JOURNAL ARTICLE

Seasonal variations in planktonic community structure and production in an Atlantic coastal pond: the importance of nanoflagellates

C Dupuy, M Ryckaert, S Le Gall, H J Hartmann
Microbial Ecology 2007, 53 (4): 537-48
17404788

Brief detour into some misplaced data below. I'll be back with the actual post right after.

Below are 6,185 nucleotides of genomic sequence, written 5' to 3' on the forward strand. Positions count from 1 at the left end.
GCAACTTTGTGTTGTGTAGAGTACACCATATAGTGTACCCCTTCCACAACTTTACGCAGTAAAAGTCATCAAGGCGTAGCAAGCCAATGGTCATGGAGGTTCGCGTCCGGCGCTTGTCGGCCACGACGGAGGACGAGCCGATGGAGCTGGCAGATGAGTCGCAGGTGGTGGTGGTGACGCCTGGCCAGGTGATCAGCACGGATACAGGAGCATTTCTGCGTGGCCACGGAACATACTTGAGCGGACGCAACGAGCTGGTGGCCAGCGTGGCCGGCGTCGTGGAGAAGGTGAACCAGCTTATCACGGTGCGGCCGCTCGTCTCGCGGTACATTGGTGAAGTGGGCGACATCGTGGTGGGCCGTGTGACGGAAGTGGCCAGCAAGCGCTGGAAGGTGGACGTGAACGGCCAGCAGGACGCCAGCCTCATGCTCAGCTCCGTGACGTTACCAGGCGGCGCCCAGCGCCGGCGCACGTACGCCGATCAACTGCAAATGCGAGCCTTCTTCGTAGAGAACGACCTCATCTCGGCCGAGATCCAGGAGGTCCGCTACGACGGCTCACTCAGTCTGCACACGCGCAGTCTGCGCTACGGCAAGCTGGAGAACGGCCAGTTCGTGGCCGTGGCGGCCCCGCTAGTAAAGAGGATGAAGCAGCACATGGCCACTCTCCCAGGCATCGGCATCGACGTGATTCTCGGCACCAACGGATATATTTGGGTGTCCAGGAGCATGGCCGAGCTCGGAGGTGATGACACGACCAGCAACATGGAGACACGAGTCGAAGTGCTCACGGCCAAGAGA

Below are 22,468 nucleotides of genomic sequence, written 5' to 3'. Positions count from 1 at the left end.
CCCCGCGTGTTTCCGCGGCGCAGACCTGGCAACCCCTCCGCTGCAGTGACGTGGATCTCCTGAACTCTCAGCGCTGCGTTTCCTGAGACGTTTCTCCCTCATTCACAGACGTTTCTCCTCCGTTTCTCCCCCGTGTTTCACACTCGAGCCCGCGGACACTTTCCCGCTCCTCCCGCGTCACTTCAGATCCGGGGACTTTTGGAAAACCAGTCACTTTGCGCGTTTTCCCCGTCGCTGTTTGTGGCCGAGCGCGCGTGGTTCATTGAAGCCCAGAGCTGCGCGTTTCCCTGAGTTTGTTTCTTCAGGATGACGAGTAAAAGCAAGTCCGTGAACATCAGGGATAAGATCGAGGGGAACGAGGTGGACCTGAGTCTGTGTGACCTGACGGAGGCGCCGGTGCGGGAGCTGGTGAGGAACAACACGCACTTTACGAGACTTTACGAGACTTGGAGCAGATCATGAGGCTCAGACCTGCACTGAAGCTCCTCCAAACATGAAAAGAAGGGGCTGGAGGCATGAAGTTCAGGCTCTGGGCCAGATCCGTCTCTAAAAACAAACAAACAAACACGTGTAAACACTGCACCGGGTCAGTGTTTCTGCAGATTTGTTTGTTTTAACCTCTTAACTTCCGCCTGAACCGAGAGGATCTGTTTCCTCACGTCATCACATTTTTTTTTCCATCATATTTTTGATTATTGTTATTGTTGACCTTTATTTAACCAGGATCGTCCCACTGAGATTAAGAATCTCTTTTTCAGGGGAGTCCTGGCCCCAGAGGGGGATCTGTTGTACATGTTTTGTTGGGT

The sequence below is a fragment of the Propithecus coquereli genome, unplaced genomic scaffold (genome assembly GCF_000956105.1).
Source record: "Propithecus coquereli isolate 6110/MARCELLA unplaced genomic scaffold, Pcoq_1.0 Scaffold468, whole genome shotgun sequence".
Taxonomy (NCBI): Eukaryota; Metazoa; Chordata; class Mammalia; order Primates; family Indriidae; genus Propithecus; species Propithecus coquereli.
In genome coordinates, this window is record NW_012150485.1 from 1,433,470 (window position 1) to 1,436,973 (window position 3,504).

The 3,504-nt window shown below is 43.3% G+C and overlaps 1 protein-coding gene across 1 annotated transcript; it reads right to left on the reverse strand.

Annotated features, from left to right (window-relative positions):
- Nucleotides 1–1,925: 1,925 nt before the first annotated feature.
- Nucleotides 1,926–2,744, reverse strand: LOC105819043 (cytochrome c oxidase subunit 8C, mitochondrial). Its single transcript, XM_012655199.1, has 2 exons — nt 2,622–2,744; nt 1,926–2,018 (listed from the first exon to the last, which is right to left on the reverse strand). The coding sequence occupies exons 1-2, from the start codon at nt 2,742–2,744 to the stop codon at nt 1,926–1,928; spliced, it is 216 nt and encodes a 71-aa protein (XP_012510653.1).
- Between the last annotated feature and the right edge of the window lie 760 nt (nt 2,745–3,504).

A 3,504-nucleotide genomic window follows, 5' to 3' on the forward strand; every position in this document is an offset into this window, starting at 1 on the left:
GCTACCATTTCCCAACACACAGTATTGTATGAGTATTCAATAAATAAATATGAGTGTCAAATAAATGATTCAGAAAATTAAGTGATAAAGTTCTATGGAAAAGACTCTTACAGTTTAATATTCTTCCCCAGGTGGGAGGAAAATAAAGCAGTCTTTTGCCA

The structure and summertime production of planktonic communities and the role of nondiatom planktonic cells were studied in coastal ponds, which are areas traditionally used for fattening and greening table-sized oysters. The abundance and biomass of nano-microplanktonic protists were determined at weekly intervals between February 1998 and February 1999 in a coastal pond without oysters in the French Atlantic coast near La Rochelle. The production of these microbiotas was determined in the summer period. The structure of plankton communities revealed the following observations: (1) microphytoplanktonic cells were mostly diatoms and dinoflagellates, (2) microzooplanktonic cells were mainly ciliates, and (3) nanoplanktonic cells were represented by pigmented (80-90% of the nanoplankton biomass) and colorless nanoflagellates. Diatoms were dominated by Naviculiineae. Dinoflagellates were dominated by Peridiniales. Oligotrichida were predominant in the ciliate community. Protist biomass levels were nine times higher from April to August (summer period 1033 microg C L(-1)) than from September to March (winter period 114 microg C L(-1)). Whatever the season, nanoflagellates were dominant in the water column (66 and 53% of the entire protist biomass in the summer and winter periods, respectively). Nanoflagellates represented the highest production of nano-microplanktonic communities (76% of carbon protist production) in the coastal pond in summer and showed the shortest generation time (7.1 h). Dinoflagellates came after nanoflagellates in production (19.5% of carbon protist production). Diatoms represented only a supplementary carbon resource available for higher trophic levels, whereas, until now, they were considered as the principal food of oysters in coastal ponds. Ciliates were a small source of carbon, but their growth rate was high. We suggest, first, that nanoflagellates represented the primary resource available in the pond and could constitute an important food resource for higher trophic levels, such as oysters, farmed in this type of pond. Overall, the system appeared to be more autotrophic than heterotrophic. Because inorganic nutrients are quickly exhausted in a semiclosed pond, pigmented flagellates dominated the carbon biomass, production and biomass of bacteria were high (thus, the microbial food web appeared to be active in this pond), and mixotrophy seemed to be an important trophic mode there.

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